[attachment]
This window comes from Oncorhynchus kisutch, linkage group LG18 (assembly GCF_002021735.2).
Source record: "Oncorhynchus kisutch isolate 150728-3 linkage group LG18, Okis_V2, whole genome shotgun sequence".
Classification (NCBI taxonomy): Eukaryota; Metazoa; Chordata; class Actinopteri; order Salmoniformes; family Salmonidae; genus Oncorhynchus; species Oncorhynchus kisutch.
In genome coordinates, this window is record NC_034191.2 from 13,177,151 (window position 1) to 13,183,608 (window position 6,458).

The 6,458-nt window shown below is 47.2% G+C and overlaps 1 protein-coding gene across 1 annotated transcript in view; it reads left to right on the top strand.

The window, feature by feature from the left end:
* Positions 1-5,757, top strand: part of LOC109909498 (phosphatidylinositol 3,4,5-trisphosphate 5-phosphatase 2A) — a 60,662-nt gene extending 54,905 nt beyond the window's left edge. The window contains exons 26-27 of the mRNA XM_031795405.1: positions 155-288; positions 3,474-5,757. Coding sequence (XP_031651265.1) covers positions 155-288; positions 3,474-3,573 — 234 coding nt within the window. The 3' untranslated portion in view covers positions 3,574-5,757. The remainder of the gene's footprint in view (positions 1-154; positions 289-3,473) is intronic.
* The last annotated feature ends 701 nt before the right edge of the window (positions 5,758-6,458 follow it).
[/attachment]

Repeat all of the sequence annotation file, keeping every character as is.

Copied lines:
This window comes from Oncorhynchus kisutch, linkage group LG18 (assembly GCF_002021735.2).
Source record: "Oncorhynchus kisutch isolate 150728-3 linkage group LG18, Okis_V2, whole genome shotgun sequence".
Classification (NCBI taxonomy): Eukaryota; Metazoa; Chordata; class Actinopteri; order Salmoniformes; family Salmonidae; genus Oncorhynchus; species Oncorhynchus kisutch.
In genome coordinates, this window is record NC_034191.2 from 13,177,151 (window position 1) to 13,183,608 (window position 6,458).

The 6,458-nt window shown below is 47.2% G+C and overlaps 1 protein-coding gene across 1 annotated transcript in view; it reads left to right on the top strand.

The window, feature by feature from the left end:
* Positions 1-5,757, top strand: part of LOC109909498 (phosphatidylinositol 3,4,5-trisphosphate 5-phosphatase 2A) — a 60,662-nt gene extending 54,905 nt beyond the window's left edge. The window contains exons 26-27 of the mRNA XM_031795405.1: positions 155-288; positions 3,474-5,757. Coding sequence (XP_031651265.1) covers positions 155-288; positions 3,474-3,573 — 234 coding nt within the window. The 3' untranslated portion in view covers positions 3,574-5,757. The remainder of the gene's footprint in view (positions 1-154; positions 289-3,473) is intronic.
* The last annotated feature ends 701 nt before the right edge of the window (positions 5,758-6,458 follow it).